With no chance of parole, Stroud had nothing but time, and he put it to good use. At Leavenworth, the convict had rescued a sickly bird, keeping it as a pet in his cell. Though this practice was not uncommon, Stroud's interest in his feathered friend grew into an obsession, and he eventually took in some 300 birds, caring for them in several cells that were allotted him by the prison administration. Far from an eccentric interest, Stroud's work with his birds was serious business. After engaging in formal research, the Birdman wrote two books: Stroud's Digest on the Diseases of Birds and Diseases of Canaries.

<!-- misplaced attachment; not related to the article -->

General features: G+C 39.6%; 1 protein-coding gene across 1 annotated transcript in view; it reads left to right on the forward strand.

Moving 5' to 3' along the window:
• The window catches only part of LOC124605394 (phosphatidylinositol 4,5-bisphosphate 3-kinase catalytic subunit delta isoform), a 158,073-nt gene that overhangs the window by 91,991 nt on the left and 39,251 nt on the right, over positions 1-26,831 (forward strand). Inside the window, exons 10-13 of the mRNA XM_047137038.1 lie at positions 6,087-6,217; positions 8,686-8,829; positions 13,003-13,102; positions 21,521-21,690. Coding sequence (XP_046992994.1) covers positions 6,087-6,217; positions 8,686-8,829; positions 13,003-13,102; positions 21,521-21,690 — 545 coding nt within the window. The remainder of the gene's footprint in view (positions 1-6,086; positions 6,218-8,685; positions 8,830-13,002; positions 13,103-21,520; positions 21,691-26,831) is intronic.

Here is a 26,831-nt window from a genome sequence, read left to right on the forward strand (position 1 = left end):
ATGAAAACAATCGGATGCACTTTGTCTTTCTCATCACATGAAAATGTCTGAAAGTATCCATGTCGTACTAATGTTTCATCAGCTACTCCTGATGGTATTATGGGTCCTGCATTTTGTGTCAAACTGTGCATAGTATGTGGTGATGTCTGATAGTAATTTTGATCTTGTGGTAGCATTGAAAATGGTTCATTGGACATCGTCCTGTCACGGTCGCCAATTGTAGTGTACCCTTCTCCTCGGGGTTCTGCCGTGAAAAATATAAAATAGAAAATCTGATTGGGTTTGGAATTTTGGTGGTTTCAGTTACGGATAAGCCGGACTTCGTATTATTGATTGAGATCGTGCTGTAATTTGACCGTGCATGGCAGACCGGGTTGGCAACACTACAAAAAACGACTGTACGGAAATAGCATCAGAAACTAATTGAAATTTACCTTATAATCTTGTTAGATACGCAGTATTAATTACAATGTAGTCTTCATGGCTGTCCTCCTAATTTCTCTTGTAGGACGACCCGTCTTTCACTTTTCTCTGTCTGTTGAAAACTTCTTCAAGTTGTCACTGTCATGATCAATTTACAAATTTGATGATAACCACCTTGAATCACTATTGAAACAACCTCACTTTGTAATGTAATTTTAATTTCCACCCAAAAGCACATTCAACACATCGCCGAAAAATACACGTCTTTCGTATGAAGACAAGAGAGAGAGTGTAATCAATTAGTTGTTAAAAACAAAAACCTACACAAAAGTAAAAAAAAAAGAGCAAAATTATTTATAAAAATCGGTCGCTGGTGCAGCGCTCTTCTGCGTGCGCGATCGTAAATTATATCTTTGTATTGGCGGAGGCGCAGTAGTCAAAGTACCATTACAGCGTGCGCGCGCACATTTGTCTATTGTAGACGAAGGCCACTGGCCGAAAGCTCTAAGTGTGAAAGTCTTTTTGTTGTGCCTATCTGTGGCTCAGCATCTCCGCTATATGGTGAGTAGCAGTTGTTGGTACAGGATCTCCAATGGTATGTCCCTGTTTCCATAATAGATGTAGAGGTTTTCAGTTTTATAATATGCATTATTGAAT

In 1942, Stroud was transferred to isolation in the notorious "D" block on Alcatraz, where his birds were barred. In these new surroundings, Stroud became sullen and angry, inspiring fellow inmates to frequent violence. After ten years, the Birdman decided on a new project; he began to write the story of his life. Remarkably, Stroud's manuscript was published only a year after its completion, and Hollywood went wild for the story.
Stroud never saw his story played out on the silver screen. Like the chirping chums of his younger days, The Birdman of Alcatraz, with Burt Lancaster playing the title role, was banned from the infamous island, its subject left to a few more years of lonely reflection. He died in a prison hospital in 1963.
Graveyards of Chicago by Matt Hucke & Ursula Bielski, Lake Claremont Press, Chicago, 1999, pages 201-202.